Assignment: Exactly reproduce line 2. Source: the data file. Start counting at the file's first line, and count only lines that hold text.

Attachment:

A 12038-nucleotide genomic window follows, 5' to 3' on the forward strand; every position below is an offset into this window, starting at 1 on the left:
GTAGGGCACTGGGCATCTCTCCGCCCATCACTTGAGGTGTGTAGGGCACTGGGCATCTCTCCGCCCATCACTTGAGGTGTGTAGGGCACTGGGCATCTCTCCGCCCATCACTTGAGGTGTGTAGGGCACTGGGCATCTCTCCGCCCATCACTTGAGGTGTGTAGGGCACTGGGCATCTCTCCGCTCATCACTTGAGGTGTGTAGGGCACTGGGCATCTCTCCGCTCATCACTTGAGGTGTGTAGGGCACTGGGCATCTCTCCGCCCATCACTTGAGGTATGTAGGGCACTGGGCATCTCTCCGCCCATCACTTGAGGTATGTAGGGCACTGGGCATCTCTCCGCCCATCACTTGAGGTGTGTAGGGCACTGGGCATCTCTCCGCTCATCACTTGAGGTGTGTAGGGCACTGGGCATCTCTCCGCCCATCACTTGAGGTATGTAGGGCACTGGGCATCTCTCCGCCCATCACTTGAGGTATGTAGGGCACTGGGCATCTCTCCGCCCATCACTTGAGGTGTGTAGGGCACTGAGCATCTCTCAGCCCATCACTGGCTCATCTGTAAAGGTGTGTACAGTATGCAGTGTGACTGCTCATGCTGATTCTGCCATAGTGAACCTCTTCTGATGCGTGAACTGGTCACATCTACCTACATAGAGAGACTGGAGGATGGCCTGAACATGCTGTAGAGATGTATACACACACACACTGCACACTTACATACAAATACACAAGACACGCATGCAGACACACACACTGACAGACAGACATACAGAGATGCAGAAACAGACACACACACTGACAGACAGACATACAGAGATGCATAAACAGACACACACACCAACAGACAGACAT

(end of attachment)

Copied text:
GTAGGGCACTGGGCATCTCTCCGCCCATCACTTGAGGTGTGTAGGGCACTGGGCATCTCTCCGCCCATCACTTGAGGTGTGTAGGGCACTGGGCATCTCTCCGCCCATCACTTGAGGTGTGTAGGGCACTGGGCATCTCTCCGCCCATCACTTGAGGTGTGTAGGGCACTGGGCATCTCTCCGCTCATCACTTGAGGTGTGTAGGGCACTGGGCATCTCTCCGCTCATCACTTGAGGTGTGTAGGGCACTGGGCATCTCTCCGCCCATCACTTGAGGTATGTAGGGCACTGGGCATCTCTCCGCCCATCACTTGAGGTATGTAGGGCACTGGGCATCTCTCCGCCCATCACTTGAGGTGTGTAGGGCACTGGGCATCTCTCCGCTCATCACTTGAGGTGTGTAGGGCACTGGGCATCTCTCCGCCCATCACTTGAGGTATGTAGGGCACTGGGCATCTCTCCGCCCATCACTTGAGGTATGTAGGGCACTGGGCATCTCTCCGCCCATCACTTGAGGTGTGTAGGGCACTGAGCATCTCTCAGCCCATCACTGGCTCATCTGTAAAGGTGTGTACAGTATGCAGTGTGACTGCTCATGCTGATTCTGCCATAGTGAACCTCTTCTGATGCGTGAACTGGTCACATCTACCTACATAGAGAGACTGGAGGATGGCCTGAACATGCTGTAGAGATGTATACACACACACACTGCACACTTACATACAAATACACAAGACACGCATGCAGACACACACACTGACAGACAGACATACAGAGATGCAGAAACAGACACACACACTGACAGACAGACATACAGAGATGCATAAACAGACACACACACCAACAGACAGACAT